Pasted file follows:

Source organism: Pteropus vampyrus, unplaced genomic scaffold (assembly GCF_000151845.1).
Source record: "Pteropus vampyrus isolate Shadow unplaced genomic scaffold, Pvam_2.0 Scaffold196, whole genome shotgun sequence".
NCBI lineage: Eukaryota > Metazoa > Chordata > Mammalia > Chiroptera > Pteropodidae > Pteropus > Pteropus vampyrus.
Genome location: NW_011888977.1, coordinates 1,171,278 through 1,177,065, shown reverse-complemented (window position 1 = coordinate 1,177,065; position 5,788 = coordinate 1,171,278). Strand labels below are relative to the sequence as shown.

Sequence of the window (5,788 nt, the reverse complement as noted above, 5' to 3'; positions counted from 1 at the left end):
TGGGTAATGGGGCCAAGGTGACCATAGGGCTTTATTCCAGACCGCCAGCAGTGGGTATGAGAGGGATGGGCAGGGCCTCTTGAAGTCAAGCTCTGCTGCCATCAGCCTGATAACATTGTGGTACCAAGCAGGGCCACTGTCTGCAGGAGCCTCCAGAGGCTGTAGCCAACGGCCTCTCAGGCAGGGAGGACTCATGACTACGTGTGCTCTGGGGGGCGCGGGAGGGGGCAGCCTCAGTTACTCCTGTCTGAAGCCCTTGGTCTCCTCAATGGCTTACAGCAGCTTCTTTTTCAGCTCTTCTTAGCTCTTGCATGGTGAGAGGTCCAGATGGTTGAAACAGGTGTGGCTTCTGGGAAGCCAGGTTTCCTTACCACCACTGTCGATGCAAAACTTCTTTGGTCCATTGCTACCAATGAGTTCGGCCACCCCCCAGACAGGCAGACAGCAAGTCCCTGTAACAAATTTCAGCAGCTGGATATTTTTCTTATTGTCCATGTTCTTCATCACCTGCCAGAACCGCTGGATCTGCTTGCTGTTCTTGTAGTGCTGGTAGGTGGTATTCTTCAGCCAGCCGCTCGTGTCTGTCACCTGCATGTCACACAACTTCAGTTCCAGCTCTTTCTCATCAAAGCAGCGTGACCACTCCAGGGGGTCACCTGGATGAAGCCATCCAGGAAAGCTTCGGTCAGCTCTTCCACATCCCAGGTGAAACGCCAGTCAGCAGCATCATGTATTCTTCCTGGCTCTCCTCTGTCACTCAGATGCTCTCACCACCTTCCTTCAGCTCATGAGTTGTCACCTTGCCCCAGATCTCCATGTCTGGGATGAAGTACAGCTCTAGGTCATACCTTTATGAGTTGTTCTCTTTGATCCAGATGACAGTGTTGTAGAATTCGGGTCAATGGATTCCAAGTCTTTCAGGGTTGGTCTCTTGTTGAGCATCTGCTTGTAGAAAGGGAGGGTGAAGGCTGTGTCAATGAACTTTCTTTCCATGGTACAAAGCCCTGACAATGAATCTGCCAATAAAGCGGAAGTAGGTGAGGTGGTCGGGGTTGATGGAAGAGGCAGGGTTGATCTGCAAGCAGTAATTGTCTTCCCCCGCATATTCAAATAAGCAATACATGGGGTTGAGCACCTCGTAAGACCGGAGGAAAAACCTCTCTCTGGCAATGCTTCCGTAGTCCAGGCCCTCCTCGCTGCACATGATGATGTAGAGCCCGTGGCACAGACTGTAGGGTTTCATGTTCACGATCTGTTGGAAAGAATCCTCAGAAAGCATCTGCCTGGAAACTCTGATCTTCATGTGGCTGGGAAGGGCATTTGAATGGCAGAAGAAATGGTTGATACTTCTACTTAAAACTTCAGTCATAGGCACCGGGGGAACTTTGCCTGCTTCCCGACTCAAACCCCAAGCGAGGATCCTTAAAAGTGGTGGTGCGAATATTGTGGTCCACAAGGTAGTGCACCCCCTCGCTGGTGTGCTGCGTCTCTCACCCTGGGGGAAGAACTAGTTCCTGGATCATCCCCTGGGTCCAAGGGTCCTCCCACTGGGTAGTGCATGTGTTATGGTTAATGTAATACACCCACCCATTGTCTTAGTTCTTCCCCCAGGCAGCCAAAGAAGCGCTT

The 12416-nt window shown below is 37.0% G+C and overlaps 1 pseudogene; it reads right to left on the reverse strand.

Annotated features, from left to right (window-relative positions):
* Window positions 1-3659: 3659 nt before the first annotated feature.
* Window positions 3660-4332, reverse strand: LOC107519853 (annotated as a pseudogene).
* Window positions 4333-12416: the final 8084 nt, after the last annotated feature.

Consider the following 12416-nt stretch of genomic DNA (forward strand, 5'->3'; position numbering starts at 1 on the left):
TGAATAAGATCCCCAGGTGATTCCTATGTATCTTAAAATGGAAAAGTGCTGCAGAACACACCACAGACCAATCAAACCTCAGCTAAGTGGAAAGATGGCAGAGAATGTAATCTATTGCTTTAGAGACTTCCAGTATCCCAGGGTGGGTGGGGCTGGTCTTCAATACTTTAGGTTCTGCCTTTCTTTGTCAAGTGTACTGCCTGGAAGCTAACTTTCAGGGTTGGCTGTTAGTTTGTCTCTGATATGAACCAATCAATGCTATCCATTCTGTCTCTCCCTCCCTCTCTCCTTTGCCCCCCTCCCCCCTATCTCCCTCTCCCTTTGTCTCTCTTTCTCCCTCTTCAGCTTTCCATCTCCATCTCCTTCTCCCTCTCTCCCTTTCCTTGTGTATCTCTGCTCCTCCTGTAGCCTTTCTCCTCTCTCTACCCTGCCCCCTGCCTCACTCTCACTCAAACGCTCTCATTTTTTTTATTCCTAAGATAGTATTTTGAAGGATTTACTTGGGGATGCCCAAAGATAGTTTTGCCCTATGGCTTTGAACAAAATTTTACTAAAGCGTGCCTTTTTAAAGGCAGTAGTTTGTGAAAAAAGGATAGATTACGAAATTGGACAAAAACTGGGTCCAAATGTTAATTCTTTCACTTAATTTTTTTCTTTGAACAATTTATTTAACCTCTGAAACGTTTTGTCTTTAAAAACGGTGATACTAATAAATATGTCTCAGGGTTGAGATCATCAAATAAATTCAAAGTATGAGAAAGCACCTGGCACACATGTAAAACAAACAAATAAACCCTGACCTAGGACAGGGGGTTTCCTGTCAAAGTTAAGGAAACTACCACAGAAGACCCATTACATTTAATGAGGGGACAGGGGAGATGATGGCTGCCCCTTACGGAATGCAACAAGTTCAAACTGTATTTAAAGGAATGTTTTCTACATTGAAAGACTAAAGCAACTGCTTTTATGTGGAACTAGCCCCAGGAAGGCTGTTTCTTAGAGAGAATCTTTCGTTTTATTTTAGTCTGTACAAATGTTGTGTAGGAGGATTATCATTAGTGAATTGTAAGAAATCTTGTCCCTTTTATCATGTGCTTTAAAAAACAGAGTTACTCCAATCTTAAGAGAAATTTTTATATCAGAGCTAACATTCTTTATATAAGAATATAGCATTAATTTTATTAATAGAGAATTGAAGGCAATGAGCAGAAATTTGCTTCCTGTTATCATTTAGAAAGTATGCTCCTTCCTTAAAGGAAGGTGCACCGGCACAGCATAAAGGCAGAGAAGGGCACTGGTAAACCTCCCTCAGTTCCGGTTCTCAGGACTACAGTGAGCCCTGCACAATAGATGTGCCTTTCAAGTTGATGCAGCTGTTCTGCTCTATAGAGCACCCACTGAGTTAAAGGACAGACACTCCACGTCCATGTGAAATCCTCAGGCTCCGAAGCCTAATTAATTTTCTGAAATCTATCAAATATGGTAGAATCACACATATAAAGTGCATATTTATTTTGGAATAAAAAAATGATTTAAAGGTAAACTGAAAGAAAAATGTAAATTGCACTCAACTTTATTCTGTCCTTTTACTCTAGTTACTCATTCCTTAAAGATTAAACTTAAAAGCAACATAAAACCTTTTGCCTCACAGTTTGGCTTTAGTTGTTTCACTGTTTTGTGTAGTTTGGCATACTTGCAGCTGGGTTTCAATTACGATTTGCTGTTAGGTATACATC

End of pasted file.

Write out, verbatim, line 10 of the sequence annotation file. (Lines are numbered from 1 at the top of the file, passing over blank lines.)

* Window positions 3660-4332, reverse strand: LOC107519853 (annotated as a pseudogene).